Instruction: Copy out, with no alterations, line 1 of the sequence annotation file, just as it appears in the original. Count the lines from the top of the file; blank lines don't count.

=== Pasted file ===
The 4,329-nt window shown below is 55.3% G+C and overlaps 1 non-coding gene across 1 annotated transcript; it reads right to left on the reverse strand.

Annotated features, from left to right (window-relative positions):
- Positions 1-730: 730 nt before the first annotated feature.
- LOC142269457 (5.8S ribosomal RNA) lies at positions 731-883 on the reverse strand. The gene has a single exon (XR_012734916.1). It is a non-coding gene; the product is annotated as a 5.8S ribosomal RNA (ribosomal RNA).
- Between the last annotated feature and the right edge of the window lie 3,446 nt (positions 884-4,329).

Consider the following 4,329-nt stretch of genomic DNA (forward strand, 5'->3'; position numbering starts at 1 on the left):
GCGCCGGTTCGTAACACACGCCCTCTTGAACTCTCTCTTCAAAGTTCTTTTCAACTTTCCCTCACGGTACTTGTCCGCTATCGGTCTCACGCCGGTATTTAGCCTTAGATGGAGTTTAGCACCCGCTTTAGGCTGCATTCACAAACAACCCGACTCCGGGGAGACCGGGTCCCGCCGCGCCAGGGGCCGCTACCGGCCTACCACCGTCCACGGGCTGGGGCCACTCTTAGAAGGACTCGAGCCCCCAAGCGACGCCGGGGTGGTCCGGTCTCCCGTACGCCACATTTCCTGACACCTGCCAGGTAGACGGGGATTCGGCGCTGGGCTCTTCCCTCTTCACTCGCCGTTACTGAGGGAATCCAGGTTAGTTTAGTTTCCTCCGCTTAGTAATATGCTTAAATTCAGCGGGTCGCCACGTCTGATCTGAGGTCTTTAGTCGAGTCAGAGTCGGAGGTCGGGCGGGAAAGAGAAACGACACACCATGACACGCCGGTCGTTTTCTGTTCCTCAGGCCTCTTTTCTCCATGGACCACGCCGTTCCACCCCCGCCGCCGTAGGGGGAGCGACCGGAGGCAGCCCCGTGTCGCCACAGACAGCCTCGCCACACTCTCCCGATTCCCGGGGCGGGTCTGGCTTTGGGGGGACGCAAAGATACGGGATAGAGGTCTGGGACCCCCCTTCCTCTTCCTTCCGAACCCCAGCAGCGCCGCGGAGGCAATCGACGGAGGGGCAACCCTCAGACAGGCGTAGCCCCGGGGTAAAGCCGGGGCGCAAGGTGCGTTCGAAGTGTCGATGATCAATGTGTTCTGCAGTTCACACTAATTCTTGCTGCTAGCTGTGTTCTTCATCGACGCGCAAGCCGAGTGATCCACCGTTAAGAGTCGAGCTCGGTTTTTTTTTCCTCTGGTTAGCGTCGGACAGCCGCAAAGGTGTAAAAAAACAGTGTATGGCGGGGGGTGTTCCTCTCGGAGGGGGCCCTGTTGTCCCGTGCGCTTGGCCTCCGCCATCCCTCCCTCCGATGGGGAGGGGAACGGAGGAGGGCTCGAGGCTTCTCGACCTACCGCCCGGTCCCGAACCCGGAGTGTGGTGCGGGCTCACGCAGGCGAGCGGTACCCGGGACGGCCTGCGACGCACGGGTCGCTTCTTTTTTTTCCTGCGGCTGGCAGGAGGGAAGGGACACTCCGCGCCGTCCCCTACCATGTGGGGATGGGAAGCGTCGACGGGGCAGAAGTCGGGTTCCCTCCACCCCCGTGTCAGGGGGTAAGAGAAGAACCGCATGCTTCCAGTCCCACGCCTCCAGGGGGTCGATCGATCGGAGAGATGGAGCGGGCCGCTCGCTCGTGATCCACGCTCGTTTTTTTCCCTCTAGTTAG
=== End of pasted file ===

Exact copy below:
The 4,329-nt window shown below is 55.3% G+C and overlaps 1 non-coding gene across 1 annotated transcript; it reads right to left on the reverse strand.